The appellant also presents the argument that even if the section of the Act in question is constitutional, and we find that it is, a reasonable interpretation of the reference to "registered motor vehicle" would be to limit the phrase to a vehicle involved in an accident or incident which triggers the individual's claim for first party benefits. However, the Act does not impose such a restriction and we may not add it. When the words of a statute are clear and free from ambiguity, the letter of the statute may not be disregarded under the pretext of pursuing its spirit. Cooke v. Travelers Insurance Company, 350 Pa. Super. 467, 504 A.2d 935 (1986).
The court below properly entered summary judgment in favor of Prudential. Pa.R.C.P. 1035(b) provides in part that summary judgment ". . . shall be rendered if the pleadings, depositions, answers to interrogatories, and admissions on file, together with the affidavits, if any, show that there is no genuine issue as to any material fact and that the moving party is entitled to a judgment as a matter of law . . .". A motion for summary judgment should be granted where the pleadings, discovery and affidavits reflect no genuine issue of material fact. Loyal Christian Benefit Association v. Bender, 342 Pa. Super. 614, 493 A.2d 760 (1985); Pa.R.C.P. 1035(b). A summary judgment should only be entered in those cases which are clear and free from doubt. Weiss v. Keystone Mack Sales, Inc., 310 Pa. Super. 425, 456 A.2d 1009 (1983). The court must accept as true all well-pleaded facts in the non-moving party's pleadings, and give the non-moving party the benefit of all reasonable inferences to be drawn therefrom. Spain v. Vicente, 315 Pa. Super. 135, 461 A.2d 833 (1983); Metal Bank of America v. Insurance Company of North America, 360 Pa. Super. 350, 520 A.2d 493 (1987).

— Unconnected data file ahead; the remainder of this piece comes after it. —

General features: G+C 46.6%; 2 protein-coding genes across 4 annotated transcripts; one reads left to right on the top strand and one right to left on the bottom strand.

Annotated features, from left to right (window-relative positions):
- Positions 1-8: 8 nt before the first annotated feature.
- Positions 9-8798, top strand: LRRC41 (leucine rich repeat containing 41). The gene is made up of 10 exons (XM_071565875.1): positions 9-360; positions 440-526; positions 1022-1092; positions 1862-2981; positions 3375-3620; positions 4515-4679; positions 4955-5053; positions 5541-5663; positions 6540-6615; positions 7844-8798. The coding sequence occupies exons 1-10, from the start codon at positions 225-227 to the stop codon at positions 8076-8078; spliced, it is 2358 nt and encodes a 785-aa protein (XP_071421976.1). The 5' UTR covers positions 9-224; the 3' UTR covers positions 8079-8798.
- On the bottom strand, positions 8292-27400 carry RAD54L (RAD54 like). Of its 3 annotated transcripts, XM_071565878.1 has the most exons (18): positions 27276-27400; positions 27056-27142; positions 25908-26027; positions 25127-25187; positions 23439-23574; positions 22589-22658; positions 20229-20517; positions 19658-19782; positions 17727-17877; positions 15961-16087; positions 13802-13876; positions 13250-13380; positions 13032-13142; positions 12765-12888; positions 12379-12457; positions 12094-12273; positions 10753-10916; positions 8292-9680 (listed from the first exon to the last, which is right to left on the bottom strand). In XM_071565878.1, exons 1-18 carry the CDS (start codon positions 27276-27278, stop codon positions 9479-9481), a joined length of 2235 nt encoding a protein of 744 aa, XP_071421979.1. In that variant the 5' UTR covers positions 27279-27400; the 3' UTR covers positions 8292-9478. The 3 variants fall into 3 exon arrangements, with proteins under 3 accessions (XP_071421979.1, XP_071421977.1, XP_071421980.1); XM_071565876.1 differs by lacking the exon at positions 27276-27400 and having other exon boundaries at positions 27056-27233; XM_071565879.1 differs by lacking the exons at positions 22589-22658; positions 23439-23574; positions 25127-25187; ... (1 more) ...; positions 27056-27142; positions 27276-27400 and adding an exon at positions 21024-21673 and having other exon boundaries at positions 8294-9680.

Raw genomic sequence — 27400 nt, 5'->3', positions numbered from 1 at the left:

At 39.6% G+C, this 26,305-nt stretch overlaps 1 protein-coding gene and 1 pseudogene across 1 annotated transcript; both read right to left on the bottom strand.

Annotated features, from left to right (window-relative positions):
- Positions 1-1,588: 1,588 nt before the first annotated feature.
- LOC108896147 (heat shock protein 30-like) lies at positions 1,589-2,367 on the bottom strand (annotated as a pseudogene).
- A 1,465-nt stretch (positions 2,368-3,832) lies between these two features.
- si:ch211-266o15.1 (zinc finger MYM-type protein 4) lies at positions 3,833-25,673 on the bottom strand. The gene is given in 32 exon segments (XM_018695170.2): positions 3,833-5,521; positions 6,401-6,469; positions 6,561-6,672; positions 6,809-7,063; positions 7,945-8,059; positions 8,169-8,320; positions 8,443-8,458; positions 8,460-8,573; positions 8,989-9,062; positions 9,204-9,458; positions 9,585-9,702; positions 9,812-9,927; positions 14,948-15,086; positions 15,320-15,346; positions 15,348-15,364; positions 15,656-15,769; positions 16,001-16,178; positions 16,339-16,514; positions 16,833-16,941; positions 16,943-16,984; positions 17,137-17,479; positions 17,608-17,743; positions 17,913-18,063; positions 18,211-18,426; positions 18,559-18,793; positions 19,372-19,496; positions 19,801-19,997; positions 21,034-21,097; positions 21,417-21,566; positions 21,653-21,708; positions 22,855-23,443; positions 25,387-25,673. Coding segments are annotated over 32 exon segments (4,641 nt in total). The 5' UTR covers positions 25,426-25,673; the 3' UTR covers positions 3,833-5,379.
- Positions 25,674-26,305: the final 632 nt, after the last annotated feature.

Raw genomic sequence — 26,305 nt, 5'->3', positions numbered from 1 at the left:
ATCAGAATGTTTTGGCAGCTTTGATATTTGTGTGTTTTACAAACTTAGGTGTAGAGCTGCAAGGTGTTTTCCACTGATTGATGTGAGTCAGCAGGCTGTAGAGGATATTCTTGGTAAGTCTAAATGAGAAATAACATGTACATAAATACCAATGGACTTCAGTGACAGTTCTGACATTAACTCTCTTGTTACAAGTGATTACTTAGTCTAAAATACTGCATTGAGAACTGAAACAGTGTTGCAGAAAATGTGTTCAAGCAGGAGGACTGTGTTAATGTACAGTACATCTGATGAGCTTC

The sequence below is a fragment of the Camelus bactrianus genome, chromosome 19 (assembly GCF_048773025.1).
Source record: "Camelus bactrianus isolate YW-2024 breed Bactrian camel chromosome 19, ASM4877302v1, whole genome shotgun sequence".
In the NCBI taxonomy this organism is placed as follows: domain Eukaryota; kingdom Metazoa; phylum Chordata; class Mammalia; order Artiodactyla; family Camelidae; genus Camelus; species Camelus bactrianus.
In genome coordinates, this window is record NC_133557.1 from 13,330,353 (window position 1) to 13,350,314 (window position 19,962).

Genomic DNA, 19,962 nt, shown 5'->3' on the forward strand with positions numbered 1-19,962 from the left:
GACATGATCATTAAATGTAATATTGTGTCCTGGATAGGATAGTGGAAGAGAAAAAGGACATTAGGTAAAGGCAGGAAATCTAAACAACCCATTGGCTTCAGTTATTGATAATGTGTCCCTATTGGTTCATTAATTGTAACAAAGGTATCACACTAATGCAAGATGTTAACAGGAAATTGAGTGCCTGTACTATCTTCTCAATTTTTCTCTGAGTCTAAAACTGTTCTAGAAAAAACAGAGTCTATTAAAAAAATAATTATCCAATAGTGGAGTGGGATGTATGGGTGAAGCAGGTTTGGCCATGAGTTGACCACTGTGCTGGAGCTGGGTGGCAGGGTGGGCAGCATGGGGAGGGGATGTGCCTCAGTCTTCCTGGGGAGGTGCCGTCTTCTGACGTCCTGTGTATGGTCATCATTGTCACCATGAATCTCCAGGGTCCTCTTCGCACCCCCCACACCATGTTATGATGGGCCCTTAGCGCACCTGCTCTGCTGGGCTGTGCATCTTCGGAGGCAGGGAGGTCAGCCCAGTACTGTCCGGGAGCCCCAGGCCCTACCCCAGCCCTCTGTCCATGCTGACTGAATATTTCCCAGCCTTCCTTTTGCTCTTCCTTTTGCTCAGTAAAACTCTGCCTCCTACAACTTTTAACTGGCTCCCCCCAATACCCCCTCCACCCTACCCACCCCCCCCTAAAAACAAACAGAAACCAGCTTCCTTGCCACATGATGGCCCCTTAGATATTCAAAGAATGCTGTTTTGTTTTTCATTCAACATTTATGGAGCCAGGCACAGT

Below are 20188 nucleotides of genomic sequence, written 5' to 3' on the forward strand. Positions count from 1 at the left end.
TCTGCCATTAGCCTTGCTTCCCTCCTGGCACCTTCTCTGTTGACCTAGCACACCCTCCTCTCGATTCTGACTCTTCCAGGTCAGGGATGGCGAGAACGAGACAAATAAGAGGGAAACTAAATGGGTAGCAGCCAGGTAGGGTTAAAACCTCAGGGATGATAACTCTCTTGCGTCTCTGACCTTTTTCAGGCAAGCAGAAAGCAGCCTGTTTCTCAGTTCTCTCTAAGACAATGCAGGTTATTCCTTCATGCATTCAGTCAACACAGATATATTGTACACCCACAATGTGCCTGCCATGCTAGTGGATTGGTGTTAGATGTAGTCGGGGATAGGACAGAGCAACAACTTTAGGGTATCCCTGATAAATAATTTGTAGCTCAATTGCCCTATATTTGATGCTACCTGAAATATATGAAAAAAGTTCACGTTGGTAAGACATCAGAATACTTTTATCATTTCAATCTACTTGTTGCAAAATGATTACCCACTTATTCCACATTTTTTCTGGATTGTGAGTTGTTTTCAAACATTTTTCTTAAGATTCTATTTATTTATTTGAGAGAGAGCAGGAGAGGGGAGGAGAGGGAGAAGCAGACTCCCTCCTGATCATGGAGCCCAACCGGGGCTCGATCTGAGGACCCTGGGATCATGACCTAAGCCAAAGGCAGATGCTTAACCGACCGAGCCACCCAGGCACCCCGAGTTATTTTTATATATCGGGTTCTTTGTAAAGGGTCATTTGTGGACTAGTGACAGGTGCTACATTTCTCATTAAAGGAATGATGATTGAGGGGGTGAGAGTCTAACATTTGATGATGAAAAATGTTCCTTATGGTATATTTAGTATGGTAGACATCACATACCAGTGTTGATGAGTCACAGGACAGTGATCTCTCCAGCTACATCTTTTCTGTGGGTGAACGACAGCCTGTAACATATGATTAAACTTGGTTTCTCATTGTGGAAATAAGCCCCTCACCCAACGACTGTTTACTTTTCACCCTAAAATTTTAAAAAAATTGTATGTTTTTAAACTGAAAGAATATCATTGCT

[ 369 Pa. Super. Page 504]
In the instant case, there was no issue at all concerning the facts as the parties stipulated to the facts and the appellee was entitled to judgment as a matter of law.